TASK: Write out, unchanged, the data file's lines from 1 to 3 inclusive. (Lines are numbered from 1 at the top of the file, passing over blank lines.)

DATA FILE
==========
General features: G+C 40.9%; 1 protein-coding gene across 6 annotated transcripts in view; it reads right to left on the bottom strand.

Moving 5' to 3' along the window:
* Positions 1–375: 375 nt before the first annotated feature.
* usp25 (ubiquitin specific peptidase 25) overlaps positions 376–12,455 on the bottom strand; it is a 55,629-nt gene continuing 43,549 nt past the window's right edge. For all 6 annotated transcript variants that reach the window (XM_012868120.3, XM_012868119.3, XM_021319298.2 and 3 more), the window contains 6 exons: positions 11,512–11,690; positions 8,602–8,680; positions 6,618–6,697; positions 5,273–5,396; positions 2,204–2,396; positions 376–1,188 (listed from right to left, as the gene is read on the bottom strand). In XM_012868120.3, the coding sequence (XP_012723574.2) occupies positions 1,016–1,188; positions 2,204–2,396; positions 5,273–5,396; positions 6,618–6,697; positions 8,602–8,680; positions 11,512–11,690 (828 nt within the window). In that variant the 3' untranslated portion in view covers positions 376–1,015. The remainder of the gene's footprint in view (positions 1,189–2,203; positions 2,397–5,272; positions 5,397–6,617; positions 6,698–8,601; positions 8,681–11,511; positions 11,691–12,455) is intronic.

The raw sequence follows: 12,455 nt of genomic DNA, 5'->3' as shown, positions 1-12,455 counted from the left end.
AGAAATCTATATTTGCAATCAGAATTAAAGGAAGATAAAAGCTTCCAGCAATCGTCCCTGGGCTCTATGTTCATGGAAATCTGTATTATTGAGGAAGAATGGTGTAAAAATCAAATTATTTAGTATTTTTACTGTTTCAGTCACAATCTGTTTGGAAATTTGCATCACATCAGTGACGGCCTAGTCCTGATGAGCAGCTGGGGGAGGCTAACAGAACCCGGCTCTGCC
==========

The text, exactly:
General features: G+C 40.9%; 1 protein-coding gene across 6 annotated transcripts in view; it reads right to left on the bottom strand.

Moving 5' to 3' along the window:
* Positions 1–375: 375 nt before the first annotated feature.